Like Bengali Hindi prose owes its origin partly to the efforts of the Christian missionaries to translate religious texts Bible and of the authorities of Fort William College in Calcutta to prepare suitable textbooks for students. The first such author was LallujiLal of Agra who wrote Prem Sagar in 1803 on the story of Krishna’s life as described in the BhagvataPurana. It is one of the earliest KhariBoli classics. Pandit Mishra a Bhojpuri speaking scholar wrote another model work in KhariBoli Hindi prose, the Nasiketopakhyan, based on the well-known story of Nachiketas in the Katha-upanishad.
The School Book Society of Agra 1833 did a great service for Hindi prose by publishing many Hindi text books on different subjects and by 1857 Hindi prose had taken a great shape although no high literary value works were produced.
The work commenced by pioneers in the 18th century like PanditDaulatram and MunshiSadasukhlalNiyaz came to be stabilized and the Midland speech in its latest phase of a SanskritisedKhariBoli Hindi started on its conquest of nearly the whole of North India. From 1850 prose style started by LallujiLal became established.
Then cameHaris-chandraof Banaras (1846-1884) who had the sobriquet of Bharatendu (Moon of India). He is universally acknowledged as one of the makers of modern Hindi. There were a number of other writers around this period who produced personal essays, humorous and satirical writings, dramas, and reviews and at the same time translated Sanskrit, Bengali and English works into Hindi. Pandit S Phillauri of Punjab and LalaShriniwas Das 1851-87 became pioneers in writings original novels. They believed in blending the best of traditional and modern values with an Indian bias. By the end of the 19th century the tendency the influence of Bengali literature was replaced by the English one.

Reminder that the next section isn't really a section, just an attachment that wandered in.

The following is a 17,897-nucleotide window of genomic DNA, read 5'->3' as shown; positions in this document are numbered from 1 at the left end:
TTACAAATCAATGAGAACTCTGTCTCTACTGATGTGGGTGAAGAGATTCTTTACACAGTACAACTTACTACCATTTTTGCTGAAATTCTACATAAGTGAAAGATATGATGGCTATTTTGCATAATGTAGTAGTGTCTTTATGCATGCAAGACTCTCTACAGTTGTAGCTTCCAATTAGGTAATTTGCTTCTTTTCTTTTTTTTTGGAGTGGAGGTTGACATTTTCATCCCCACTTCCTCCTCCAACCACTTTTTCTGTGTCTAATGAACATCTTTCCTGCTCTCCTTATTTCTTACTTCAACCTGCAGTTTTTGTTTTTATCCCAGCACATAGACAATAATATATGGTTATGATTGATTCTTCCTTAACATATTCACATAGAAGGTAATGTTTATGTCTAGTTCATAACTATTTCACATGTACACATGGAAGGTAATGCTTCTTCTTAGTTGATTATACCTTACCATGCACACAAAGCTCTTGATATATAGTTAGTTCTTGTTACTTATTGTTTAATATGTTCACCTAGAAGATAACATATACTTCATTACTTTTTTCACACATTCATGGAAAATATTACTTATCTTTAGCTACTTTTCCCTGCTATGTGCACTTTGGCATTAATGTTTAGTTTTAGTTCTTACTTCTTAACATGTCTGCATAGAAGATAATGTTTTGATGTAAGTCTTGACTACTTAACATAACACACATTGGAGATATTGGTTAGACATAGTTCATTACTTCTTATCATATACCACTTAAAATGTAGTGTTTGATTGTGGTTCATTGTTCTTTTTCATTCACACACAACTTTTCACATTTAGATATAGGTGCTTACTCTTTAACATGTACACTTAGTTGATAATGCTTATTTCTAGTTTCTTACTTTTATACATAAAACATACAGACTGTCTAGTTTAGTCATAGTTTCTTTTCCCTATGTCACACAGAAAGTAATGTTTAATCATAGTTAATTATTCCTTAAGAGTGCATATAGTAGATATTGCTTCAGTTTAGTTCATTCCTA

The next event of great importance was the foundation of the Arya Samaj by Swami DayananadSaraswati who adopted Hindi was the language of his preaching and propaganda. Refer to the chapter on Urdu for more details but the Samaj revived Hindi in Punjab, Western U.P. and Rajpputana. It must be remembered that Hindi had to face opposition from the officially patronized Urdu. To read about how Swamiji’s efforts made Hindi replace Urdu as the main medium of communication in North India and around read please go to the essay on Urdu.